I was reading about the next Windows release after Vista, codenamed Windows Vienna, and started thinking about how important naming is when it comes to marketing of any sort. For once, I won’t mention the technical superiority or inferiority of any OS and instead, talk about just the naming aspects.
When speaking of Microsoft’s operating systems (not counting DOS), it was initially the name “Windows” itself that drove sales and widespread use of Microsoft’s operating system. Newer version numbers, such as Windows 2.0 or 3.11, didn’t have quite the same impact and it was the substitution of the version with the year that marked the next jump for Microsoft when it released Windows 95.
This trend continued with Windows 98, 2000 and 2003 Server, but now, the focus seems to be on using names to market their products. Names such as XP, Millennium and the recently released Vista. In every case, they had something new and flashy to offer every few years that made ordinary folks feel that they must have it and dole out more money to give to Microsoft.
While Microsoft was out enjoying its increasing wealth and power, Linux and open source were slowly making their way in servers and PCs of hobbyists, places where brand names and flashy titles have little meaning. I would say that one of the major reasons it took so long for Linux to come into the mainstream was its name being associated very early on with underlying technology that nobody could understand. Companies with commercial interests, such as Red Hat and SuSE, preferred to market their own names, rather than that of the OS which advanced with the same boring version numbers that people had been seeing since the DOS era.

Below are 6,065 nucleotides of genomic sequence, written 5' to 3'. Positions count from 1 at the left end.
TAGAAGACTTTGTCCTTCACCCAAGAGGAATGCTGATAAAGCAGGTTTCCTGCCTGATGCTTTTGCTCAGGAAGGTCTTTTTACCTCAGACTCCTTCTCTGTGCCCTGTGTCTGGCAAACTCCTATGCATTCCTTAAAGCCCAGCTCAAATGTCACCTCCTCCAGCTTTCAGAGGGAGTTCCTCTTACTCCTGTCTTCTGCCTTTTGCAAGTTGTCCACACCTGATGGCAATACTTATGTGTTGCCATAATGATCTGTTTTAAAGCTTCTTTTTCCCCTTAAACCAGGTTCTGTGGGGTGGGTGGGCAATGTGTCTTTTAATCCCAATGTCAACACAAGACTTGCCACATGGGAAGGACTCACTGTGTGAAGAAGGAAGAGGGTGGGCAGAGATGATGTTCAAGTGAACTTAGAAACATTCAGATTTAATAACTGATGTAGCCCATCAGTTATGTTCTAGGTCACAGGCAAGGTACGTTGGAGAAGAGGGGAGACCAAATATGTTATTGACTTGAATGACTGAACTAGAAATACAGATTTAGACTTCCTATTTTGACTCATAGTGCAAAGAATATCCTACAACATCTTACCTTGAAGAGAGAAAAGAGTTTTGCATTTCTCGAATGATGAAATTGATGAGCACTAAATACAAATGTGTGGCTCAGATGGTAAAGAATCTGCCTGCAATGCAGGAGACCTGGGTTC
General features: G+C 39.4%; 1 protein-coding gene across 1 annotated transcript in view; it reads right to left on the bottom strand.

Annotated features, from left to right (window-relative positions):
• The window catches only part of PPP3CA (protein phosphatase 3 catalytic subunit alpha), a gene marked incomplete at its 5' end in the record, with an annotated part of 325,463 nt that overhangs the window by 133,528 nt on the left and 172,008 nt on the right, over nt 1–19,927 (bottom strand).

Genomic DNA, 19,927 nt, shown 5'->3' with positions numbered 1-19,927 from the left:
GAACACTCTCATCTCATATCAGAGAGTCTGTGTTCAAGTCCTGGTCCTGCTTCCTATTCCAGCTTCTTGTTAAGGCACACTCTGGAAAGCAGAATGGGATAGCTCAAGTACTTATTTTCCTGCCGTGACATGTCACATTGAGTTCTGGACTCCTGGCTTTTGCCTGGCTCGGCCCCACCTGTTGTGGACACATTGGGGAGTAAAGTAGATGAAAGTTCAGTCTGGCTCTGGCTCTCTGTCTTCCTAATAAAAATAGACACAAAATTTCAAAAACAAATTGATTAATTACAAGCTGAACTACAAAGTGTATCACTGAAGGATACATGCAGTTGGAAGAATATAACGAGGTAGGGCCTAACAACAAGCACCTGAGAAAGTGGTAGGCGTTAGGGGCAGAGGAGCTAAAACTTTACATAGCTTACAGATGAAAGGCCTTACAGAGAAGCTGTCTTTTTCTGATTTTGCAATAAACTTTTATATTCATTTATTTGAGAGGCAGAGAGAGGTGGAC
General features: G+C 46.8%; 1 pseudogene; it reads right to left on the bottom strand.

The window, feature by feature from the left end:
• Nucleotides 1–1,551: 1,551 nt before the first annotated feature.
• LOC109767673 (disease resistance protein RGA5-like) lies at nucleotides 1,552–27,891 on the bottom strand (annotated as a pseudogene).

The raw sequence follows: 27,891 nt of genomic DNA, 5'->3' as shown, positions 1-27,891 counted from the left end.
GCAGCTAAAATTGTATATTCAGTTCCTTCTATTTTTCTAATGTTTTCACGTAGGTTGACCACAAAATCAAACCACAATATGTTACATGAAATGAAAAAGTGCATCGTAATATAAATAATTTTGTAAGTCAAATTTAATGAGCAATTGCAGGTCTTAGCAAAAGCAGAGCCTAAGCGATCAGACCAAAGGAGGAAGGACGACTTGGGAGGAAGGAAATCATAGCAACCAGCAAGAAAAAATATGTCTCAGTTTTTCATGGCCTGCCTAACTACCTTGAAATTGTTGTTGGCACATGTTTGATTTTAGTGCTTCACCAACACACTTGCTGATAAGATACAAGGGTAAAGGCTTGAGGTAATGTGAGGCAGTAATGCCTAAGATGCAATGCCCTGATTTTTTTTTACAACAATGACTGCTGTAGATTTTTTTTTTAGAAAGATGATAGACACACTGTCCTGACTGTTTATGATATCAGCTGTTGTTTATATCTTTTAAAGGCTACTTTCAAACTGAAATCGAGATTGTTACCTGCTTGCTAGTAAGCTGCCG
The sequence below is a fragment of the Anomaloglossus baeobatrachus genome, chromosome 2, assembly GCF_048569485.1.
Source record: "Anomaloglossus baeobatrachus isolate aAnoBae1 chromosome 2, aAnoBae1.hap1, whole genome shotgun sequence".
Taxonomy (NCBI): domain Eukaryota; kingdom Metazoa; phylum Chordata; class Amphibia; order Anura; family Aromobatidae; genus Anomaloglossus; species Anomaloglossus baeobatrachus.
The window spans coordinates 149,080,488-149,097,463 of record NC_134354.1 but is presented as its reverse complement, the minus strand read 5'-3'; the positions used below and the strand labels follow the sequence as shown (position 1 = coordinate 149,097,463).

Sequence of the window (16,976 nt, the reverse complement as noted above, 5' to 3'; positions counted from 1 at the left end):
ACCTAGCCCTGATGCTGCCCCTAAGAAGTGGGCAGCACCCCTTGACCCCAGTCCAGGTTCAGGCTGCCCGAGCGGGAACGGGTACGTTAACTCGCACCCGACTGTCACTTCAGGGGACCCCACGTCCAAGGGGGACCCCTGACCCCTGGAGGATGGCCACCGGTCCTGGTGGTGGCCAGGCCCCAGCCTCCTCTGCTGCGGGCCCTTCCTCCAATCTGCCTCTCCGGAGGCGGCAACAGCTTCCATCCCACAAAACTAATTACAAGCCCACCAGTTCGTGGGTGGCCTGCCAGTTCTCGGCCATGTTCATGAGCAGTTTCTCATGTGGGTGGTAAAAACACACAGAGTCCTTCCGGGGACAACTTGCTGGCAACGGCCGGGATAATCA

Even after the “incorporation” of open source during the last few years, all we got were more version numbers. Granted that most releases of various distributions have had internal codenames (such as Valhalla for Red Hat 7.3, Sarge for Debian 3.1 etc.), but these weren’t used for marketing purposes and neither were they suitable for this. It may also be argued that the different distributions could be construed as different models of Linux, but it really isn’t the same thing.
It is only very recently that things have started to look up with distributions such as Ubuntu using distro names (such as Hoary, Dapper etc.) more openly, but even these don’t seem very catchy or attractive to the end-user. The upcoming Ubuntu Studio, a multimedia creation derivative of Linux, may be a good start.
With Microsoft coming out with a new OS every couple of years and having a flashy name for it, Linux distributions face quite a challenge if they continue to use plain old version numbers or obscure and difficult names. The impact of a major change is attributed largely to how you market the change and the name plays a vital part in this. I think its time that this was done for Linux and more efforts were put into coming up with names that would attract the average user.
Rather than play with codenames, Linux needs to focus on user experience, application compatibility, and UI consistency to receive wider adoption in the desktop space. It’s still got some distance to go.
I say this as someone who uses Linux exlusively at home and operates an enterprise-calibre network at work primarily consisting of Linux boxes.